As Mother’s Day approaches, some of us welcome the weekend with anticipation and pleasure. Others find this holiday to be tinged with regret or sorrow.
These women may be friends and neighbors, colleagues and mentors, daughters and sisters, aunts and grandmothers, nieces, teachers, and other members of our many communities in which we discover individuals to respect, admire, and love.
The reasons we love them of course are as varied as they are, and likewise, the many roles they play in our lives. If we’re fortunate, we value them for their smarts, wisdom, kindness, compassion, companionship. They model curiosity, initiative, ambition, achievement, perseverance, judgment.
They help us become who we are.
May we also keep in mind the often challenging role of a stepmother? May we understand the special skills it takes to successfully navigate the sometimes sensitive issues that arise in blended families?
In honoring these good women, let’s remember to fête a Happy UN-Mother’s Day as well, appreciating that we do not all have children who treat us to cards and kisses, and we do not all have mothers with whom to spend the day.
Or, the relationships we do have are a source of confusion or conflict. We may be managing emotionally needy parents, and not just as they age. We may be struggling as parents ourselves, working to improve relationships with adolescent and adult children.
Even if our mothers are not the shining stars that we might have wished — we are all “only human” after all — most of us can name women in our lives whose presence has brought us lessons, laughter, and joy, and whose qualities continue to serve as examples to us.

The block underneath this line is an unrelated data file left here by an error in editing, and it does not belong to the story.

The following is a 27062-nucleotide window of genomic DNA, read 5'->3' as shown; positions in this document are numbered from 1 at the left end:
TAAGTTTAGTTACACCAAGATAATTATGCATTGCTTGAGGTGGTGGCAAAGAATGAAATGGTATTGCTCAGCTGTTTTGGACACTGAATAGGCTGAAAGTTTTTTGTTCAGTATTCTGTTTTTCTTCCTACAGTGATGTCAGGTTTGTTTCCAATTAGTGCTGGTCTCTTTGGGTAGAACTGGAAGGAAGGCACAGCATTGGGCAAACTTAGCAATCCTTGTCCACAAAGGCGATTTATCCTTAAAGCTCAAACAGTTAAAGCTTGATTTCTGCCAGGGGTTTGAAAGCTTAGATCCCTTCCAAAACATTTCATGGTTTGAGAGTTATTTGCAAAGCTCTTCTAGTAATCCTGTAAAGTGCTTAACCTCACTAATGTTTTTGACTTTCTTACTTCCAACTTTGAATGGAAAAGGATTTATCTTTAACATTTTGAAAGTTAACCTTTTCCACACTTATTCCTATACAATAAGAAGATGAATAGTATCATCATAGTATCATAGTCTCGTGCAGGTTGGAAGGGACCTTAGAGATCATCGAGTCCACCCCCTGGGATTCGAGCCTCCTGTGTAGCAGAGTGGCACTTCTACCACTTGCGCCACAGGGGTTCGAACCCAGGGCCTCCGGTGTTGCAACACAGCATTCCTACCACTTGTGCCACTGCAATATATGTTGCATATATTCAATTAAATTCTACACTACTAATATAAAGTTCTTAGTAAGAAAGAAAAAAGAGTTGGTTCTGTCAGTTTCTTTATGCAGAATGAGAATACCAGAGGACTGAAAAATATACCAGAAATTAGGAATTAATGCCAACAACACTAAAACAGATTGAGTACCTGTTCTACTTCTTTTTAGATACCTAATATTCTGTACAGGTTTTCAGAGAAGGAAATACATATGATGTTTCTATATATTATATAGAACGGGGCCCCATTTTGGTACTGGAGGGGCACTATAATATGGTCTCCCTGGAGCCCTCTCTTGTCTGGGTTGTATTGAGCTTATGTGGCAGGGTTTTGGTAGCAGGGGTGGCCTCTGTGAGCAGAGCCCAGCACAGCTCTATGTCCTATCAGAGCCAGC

I think of my maternal grandmother, with whom I remember spending visits sitting in her cozy den, watching the birds that came to the window where she set out seed, and the contentment I felt when the two of us were sketching together in the quiet.
I think of her sister, my great aunt, a warm, effusive, and nurturing woman, whose tiny home on the Chesapeake was filled with aromas of cooking and baking. She also possessed a strong love for nature and for making art. She and my grandmother painted exquisite small scale scenes in oils and watercolors.
Naturally, I think of my mother, now gone for more than a decade. She was a brilliant and complicated woman whose legacy to me is very much a mixed bag. Yet as I look around the room in which I write, I am face to face with her enormous positive influence; she gifted me with my passion for books and contemporary art.
In the spirit of honoring the good women in your life — mothers, stepmothers, grandmothers, aunts, sisters, daughters, daughters-in-law — and of course, wife, girlfriend, friend — I hope you will raise a glass to them this weekend. Celebrate the significance of their contributions to your life.